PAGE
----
and were choked in the sea; not suffocated by the devils, but drowned in the waters of the sea, or lake, as Luke calls it; the lake of Gennesareth, or sea of Tiberias and Galilee; which, as often observed, were the same. Though some think it was not this lake or sea, but some other place of water near Gadara. Strabo says (e), that in the country of Gadara, there was a very bad laky water, of which if cattle tasted, they cast their hair, hoofs, and horns; which perhaps may be the same with what the Talmudists call (f), , "the whirlpool of Gadara"; said to be from the time of the deluge, and so called from its swallowing up every thing that came into it; but the sea of Tiberias seems rather to be the place, where this herd perished. The Jew (g) objects to the destroying this herd of swine as an unjust action, being a great injury to the owners; and seeks to blacken the character of Christ, as being concerned in it: but, as Bishop Kidder (h) well observes, it does not appear that Jesus destroyed it; it was the devils that did it: he suffered them indeed to go into it, nor did he restrain the natural power which they had; nor did he think fit to do it, nor was he obliged to it: but had he destroyed it himself, since he is Lord of all, the proprietor of all creatures, who has all under him, and at his disposal, can give and take away as he pleases, no charge of evil and injustice can be brought against him: and this should be satisfactory to a Christian, who believes him to be God over all blessed for ever; though it will not be to a Jew: let it therefore be further observed, that the owners of these swine were either Jews or Gentiles; if they were Jews, and they brought up these swine in order to eat them themselves, to destroy them was a just punishment, for their violation of the law of God, Deuteronomy 14:8. And if they brought them up to sell to others, this was contrary to their own canons; See Gill on Matthew 8:30, to the rules and customs of their own country, which were made as a fence to keep off from breaking the above law; and such a practice could only proceed from an avaricious disposition, of which this was a proper rebuke: or if they were Gentiles that were the owners of them, these were idolatrous persons, worshippers of devils; and it was but a righteous thing, to suffer the devils, whom they worshipped, to do this mischief to their property, to whom they devoted themselves soul and body; and a Jew cannot well find fault with this, who believes that idolaters cannot be punished too severely: add to this, what the above learned prelate observes; this practice of the Gentiles in breeding hogs, was a temptation to the Jews to follow the same business, and even to taste of the forbidden flesh; so that to use his words, it was in truth an act of grace and favour to the Jews, to remove from them so dangerous a snare, and so bad an example: and it may be added, by suffering the devils to go into the swine, several valuable ends were answered, infinitely preferable to the herd of swine; such as evincing the truth of the dispossession; showing the greatness of the mercy to the dispossessed; the power of Christ over the devils; and making for the spread of the fame of this miracle the more; as well as giving further proof of the malignity and mischievous disposition and actions of these evil spirits; by which the inhabitants of the adjacent places might learn, how hurtful they were to them, and what a blessing it was to be rid of them: and therefore ought to have been thankful to Christ for this dispossession, notwithstanding the loss of their swine; but such an effect it had not upon them, but the reverse, as the words following show.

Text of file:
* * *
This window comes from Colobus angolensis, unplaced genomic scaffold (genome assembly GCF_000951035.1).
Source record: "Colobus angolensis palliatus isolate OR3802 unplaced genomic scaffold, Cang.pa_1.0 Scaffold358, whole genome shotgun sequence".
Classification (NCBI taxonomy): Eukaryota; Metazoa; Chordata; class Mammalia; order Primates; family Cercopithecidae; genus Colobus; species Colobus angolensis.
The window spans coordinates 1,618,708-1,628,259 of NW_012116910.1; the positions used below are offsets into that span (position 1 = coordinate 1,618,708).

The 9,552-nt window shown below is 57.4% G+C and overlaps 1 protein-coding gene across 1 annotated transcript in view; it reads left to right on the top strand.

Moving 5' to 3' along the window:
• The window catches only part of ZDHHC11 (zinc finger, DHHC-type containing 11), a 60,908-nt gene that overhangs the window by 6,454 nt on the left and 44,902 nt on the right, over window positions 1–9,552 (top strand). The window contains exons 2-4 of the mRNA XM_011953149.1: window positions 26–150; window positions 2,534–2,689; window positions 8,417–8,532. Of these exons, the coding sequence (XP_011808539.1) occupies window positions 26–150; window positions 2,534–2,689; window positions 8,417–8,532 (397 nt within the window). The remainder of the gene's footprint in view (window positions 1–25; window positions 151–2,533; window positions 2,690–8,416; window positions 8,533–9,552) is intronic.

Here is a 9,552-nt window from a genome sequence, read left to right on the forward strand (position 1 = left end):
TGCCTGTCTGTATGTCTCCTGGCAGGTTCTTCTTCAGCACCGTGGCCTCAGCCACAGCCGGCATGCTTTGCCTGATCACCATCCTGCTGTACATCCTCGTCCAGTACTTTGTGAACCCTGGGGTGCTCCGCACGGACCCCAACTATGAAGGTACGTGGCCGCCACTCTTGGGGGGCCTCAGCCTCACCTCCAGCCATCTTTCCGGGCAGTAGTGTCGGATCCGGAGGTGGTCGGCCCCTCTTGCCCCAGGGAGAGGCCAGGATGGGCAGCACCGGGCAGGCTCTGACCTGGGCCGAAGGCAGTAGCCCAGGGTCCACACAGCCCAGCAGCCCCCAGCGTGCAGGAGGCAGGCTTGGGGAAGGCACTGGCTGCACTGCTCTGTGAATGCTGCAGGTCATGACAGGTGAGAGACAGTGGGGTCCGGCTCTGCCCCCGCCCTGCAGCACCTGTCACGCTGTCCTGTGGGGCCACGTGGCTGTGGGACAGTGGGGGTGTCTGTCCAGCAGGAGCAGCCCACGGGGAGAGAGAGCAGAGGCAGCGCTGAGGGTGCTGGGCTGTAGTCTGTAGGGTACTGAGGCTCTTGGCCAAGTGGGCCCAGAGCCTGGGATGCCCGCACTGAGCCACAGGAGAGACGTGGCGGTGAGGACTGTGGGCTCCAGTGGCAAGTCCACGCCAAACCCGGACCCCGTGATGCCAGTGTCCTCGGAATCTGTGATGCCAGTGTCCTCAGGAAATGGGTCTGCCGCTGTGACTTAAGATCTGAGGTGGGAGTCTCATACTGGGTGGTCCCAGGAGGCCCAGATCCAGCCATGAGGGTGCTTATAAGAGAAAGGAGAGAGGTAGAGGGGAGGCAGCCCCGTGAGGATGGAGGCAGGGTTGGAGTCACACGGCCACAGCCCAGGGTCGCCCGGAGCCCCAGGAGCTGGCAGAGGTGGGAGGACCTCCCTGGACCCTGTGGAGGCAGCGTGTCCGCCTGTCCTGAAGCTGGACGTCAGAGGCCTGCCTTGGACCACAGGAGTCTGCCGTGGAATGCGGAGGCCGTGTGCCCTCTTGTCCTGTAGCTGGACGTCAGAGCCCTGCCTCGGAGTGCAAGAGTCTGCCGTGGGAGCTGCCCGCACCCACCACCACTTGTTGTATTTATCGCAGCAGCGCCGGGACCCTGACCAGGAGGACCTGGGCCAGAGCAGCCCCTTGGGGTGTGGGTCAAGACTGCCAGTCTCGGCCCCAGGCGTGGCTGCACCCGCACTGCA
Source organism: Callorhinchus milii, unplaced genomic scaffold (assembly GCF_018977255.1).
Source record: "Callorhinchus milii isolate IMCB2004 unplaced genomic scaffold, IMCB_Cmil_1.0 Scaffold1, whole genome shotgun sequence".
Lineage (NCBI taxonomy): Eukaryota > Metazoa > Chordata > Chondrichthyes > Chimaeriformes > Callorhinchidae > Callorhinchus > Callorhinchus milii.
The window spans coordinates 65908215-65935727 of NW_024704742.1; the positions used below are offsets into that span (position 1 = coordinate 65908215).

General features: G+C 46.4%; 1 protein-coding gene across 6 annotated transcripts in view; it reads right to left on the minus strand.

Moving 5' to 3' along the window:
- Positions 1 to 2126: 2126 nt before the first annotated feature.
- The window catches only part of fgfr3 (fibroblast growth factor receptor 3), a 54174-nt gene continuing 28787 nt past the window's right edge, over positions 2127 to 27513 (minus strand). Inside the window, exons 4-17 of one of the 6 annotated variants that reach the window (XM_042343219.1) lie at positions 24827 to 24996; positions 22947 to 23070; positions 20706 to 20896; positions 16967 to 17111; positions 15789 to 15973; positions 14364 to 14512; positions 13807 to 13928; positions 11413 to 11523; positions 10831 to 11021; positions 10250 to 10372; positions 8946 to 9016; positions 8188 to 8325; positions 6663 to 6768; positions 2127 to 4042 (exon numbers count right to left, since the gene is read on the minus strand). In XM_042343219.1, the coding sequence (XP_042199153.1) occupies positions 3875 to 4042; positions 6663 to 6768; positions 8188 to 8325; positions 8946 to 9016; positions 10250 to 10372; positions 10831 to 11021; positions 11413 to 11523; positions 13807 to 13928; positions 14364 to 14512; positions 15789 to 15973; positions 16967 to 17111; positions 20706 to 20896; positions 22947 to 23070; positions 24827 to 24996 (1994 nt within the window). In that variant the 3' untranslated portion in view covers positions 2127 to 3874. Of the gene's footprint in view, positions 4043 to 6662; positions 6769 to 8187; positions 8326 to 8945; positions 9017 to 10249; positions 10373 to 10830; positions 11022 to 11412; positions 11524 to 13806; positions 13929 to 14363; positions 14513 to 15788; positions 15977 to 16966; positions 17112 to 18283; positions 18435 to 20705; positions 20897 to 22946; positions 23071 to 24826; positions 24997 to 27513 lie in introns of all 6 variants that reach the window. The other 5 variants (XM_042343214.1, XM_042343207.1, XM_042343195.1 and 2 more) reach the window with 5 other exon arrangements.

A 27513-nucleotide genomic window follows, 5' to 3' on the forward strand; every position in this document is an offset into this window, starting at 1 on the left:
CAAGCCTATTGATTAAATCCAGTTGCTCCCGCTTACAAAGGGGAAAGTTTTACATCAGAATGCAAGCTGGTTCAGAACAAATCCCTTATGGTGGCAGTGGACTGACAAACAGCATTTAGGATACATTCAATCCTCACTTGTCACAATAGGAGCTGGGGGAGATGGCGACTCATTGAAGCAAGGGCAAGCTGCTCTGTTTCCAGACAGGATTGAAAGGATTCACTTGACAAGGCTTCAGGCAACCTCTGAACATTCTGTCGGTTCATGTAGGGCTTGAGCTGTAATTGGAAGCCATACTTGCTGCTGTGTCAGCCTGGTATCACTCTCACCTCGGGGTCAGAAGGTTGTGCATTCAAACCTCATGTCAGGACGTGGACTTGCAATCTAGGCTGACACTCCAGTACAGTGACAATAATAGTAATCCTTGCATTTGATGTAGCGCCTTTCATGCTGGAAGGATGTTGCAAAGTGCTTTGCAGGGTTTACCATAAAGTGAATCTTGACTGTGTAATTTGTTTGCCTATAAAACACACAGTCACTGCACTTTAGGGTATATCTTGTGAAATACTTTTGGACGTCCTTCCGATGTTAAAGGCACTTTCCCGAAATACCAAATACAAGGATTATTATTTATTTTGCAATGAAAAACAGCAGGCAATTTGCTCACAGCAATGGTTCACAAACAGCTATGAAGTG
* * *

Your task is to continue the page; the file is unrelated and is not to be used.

(e) Geograph. 1. 6. (f) T. Bab. Sanhedrin, fol. 108. 1.((g) Jacob Aben Amram, port. ver. No. 1028. apud Kidder, Demonstr. of the Messiah, par. 3. p. 51. (h) Kidder ib. p. 52.

And forthwith Jesus gave them leave. And the unclean spirits went out, and entered into the swine: and the herd ran violently down a steep place into the {f} sea, (they were about two thousand;) and were choked in the sea.

(f) Strabo in the sixteenth book says that in Gadaris there is a standing pool of very polluted water, which if beasts taste, they shed their hair, nails, or hooves and horns.

EXEGETICAL (ORIGINAL LANGUAGES)
Mark 5:13. καὶ ἐπέτρεψεν: permission, not command, to enter; in Mt. not even that, simply a peremptory: Depart! vide notes there.—εἰσῆλθον: an inference from the sequel; neither exit nor entrance could be seen. There was doubtless a coincidence between the cure and the catastrophe.—ὡς δισχίλιοι: about 2000, an estimate of the herds possibly exaggerated.—ἐπνίγοντο (πνίγω, to choke), were drowned, used in this sense in Joseph., A. J., x., 7, 5, regarding Jeremiah in the dungeon.

13. down a steep place] At Kerza or Gersa, “where there is no precipice running sheer to the sea, but a narrow belt of beach, the bluff behind is so steep, and the shore so narrow, that a herd of swine rushing frantically down, must certainly have been overwhelmed in the sea before they could recover themselves.” Tristram’s Land of Israel p. 462.

the sea] This, as we have seen above (Mark 3:7), was one of the names, by which the Lake of Gennesaret was called.

Mark 5:13. Εὐθέως, forthwith) He did not require to deliberate in any case.—ὡς δισχίλιοι, about two thousand) The name legion implied a number exceeding this.

Verse 13. - The unclean spirits came out, and entered into the swine: and the herd ran violently down a steep place (κατὰ τοῦ κρημνοῦ) - literally, down the steep - into the sea,... and were choked in the sea. By this Christ shows of how little worth are earthly possessions when set in the balance with the souls of men. The recovery of this demoniac was worth far more than the value of the two thousand swine. Mark 5:13Ran (ὥρμησεν)

The verb indicates hasty, headlong motion. Hence, as Rev., rushed.

Two Thousand.

As usual, Mark alone gives the detail of number.

A steep place

But the noun has the definite article: τοῦ κρημνοῦ, the steep, as Rev.